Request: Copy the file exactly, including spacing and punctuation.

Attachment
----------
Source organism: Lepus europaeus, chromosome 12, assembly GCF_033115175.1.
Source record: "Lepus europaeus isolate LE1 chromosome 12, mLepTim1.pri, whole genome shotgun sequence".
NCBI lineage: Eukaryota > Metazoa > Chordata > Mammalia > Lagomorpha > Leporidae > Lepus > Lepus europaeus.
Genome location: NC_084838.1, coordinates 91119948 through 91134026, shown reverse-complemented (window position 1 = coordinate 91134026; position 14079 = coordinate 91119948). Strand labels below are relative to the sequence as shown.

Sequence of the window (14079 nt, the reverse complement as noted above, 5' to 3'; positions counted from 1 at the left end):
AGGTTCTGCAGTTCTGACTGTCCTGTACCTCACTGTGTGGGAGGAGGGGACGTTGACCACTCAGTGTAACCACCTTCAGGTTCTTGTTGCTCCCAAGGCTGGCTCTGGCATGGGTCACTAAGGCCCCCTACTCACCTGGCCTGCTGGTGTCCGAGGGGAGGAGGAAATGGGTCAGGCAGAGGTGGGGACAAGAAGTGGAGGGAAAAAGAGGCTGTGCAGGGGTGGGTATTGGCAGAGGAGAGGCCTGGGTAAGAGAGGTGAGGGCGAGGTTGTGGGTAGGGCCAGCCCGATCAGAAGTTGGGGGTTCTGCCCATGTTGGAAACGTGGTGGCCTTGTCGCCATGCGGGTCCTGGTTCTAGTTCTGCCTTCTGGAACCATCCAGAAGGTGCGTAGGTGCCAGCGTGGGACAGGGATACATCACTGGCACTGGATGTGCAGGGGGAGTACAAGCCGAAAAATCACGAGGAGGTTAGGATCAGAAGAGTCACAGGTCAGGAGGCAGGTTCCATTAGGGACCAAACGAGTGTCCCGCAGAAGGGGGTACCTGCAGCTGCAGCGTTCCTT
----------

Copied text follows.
Source organism: Lepus europaeus, chromosome 12, assembly GCF_033115175.1.
Source record: "Lepus europaeus isolate LE1 chromosome 12, mLepTim1.pri, whole genome shotgun sequence".
NCBI lineage: Eukaryota > Metazoa > Chordata > Mammalia > Lagomorpha > Leporidae > Lepus > Lepus europaeus.
Genome location: NC_084838.1, coordinates 91119948 through 91134026, shown reverse-complemented (window position 1 = coordinate 91134026; position 14079 = coordinate 91119948). Strand labels below are relative to the sequence as shown.

Sequence of the window (14079 nt, the reverse complement as noted above, 5' to 3'; positions counted from 1 at the left end):
AGGTTCTGCAGTTCTGACTGTCCTGTACCTCACTGTGTGGGAGGAGGGGACGTTGACCACTCAGTGTAACCACCTTCAGGTTCTTGTTGCTCCCAAGGCTGGCTCTGGCATGGGTCACTAAGGCCCCCTACTCACCTGGCCTGCTGGTGTCCGAGGGGAGGAGGAAATGGGTCAGGCAGAGGTGGGGACAAGAAGTGGAGGGAAAAAGAGGCTGTGCAGGGGTGGGTATTGGCAGAGGAGAGGCCTGGGTAAGAGAGGTGAGGGCGAGGTTGTGGGTAGGGCCAGCCCGATCAGAAGTTGGGGGTTCTGCCCATGTTGGAAACGTGGTGGCCTTGTCGCCATGCGGGTCCTGGTTCTAGTTCTGCCTTCTGGAACCATCCAGAAGGTGCGTAGGTGCCAGCGTGGGACAGGGATACATCACTGGCACTGGATGTGCAGGGGGAGTACAAGCCGAAAAATCACGAGGAGGTTAGGATCAGAAGAGTCACAGGTCAGGAGGCAGGTTCCATTAGGGACCAAACGAGTGTCCCGCAGAAGGGGGTACCTGCAGCTGCAGCGTTCCTT